Published the 01/21/2020 in Our Selection
People's growing concern about what they consume and what impact products have on the planet is pushing the demand for "green" wine. The phenomenon is of course much broader than the wine industry and an environmentalist wave is washing over the world, pushing for a greater focus on sustainability.
The wine industry is in large parts a slow mover (at least the old world of wine) with emphasis on tradition. Sometimes you get the impression that the world is moving but the wines stay the same, and that could also be part of the charm.
Despite this, sustainability is a growing interest among consumers, and winemakers are following suit. Four types of more sustainable winemaking techniques are predominant in the market: Biodynamic, Organic, Vegan and Natural wine. But what do they actually mean in reality? And where do you find "green" wine in Bordeaux?
A Biodynamic wine is made following the principles of Biodynamic agriculture throughout the winemaking process. Ideas of Biodynamic agriculture surfaced in the 1920s by way of the Austrian philosopher and jack of all trades Rudolf Steiner. Biodynamic agriculture was drawn from Anthroposophy and is a holistic approach to agriculture and winemaking. Biodynamic winemaking combines organic farming techniques with spiritualism, astrology (following lunar cycles) and mystical perspectives. An important part of Biodynamic farming is the 9 preparations to aid fertilisation of the grounds. The use of dried flowers such as dandelion and chamomile, for example, is integral to composting within Biodynamic farming (see picture below).
Many consider Nicolas Joly the godfather of Biodynamic wines. His dry white wines from the Chenin Blanc grape in the Savennières commune of the Loire Valley (Clos de la Coulée de Serrant) are considered some of the absolute best in the world. Nicolas Joly studied Oenology in Bordeaux and has pushed the limits of Biodynamic wines, writing several books on the subject. On his plots in Savennières horses plough the fields and cow horns filled with manure are buried deep in the ground to help fertilise the grounds, all according to Biodynamic customs.
A cornerstone in Biodynamic winemaking is the idea of preserving the grounds that you exploit and leave them in a better shape than they were before. The vineyard along with the lands and everything that belongs to it are seen as one unit and everything starts with the notion of sustainability. Here in Bordeaux, there are some really interesting implementations of Biodynamic wines. Château Mazeyres in Pomerol, for example, that makes classic Pomerol wines (charged with rich Merlot) according to Biodynamic principles. Another one, Château Fonroque (Saint Émilion Grand Cru) has been a Biodynamic winemaker since 2001. Château Pontet-Canet (Pauillac) is Biodynamic since 2010. Or, Château Falfas in Côtes de Bourg, a Biodynamic wine that offers great value for money.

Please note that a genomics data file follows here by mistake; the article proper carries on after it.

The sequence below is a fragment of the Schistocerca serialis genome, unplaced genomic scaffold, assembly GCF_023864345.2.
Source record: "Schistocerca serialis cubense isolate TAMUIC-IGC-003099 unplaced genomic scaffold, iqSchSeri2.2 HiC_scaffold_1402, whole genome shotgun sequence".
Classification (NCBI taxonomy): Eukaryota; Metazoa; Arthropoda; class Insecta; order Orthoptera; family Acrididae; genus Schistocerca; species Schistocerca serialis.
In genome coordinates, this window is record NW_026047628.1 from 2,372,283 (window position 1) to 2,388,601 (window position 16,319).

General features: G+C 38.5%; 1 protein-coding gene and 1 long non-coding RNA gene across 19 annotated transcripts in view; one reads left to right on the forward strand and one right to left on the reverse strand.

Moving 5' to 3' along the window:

The world and demand for organic wine is undoubtably growing but applying organic farming practices to winemaking is not without complications. Many consumers mix up the concepts of organic and vegetarian (or vegan) which are not the same thing, an organic wine can still use for example egg whites and animal enzymes (check below for run-through on vegan wine). Despite an ever-growing interest in organic products, the market share for organic products, in food as well as in wine, is still limited.
Painting the big picture, organic wines are wines made form organically grown grapes. And, organically grown grapes means that the use of artificial chemicals such as pesticides, fungicides and herbicides and so on are forbidden. For example, a common technique in organic vineyards is the presence bees to promote pollination as well as protection from unwanted bugs and pests. Depending on the location of the vineyard, for a winegrower to grow grapes organically and at the same time maintain quality and consistency, can be a daunting challenge. Vineyards in cooler and wetter locations, for example, are far more exposed to fungal disease and bad rot. And that's the case of Bordeaux.